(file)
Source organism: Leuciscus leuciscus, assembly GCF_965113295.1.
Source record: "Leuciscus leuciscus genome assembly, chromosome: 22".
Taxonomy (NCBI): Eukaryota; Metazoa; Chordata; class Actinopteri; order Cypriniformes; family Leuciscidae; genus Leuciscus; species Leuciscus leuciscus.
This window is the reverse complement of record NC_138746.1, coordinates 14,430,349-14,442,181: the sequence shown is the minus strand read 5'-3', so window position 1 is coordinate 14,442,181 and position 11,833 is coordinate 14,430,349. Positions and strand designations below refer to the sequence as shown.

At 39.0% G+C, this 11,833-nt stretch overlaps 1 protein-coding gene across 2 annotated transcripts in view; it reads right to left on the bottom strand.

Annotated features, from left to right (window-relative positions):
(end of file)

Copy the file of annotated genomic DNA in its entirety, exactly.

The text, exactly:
Source organism: Leuciscus leuciscus, assembly GCF_965113295.1.
Source record: "Leuciscus leuciscus genome assembly, chromosome: 22".
Taxonomy (NCBI): Eukaryota; Metazoa; Chordata; class Actinopteri; order Cypriniformes; family Leuciscidae; genus Leuciscus; species Leuciscus leuciscus.
This window is the reverse complement of record NC_138746.1, coordinates 14,430,349-14,442,181: the sequence shown is the minus strand read 5'-3', so window position 1 is coordinate 14,442,181 and position 11,833 is coordinate 14,430,349. Positions and strand designations below refer to the sequence as shown.

At 39.0% G+C, this 11,833-nt stretch overlaps 1 protein-coding gene across 2 annotated transcripts in view; it reads right to left on the bottom strand.

Annotated features, from left to right (window-relative positions):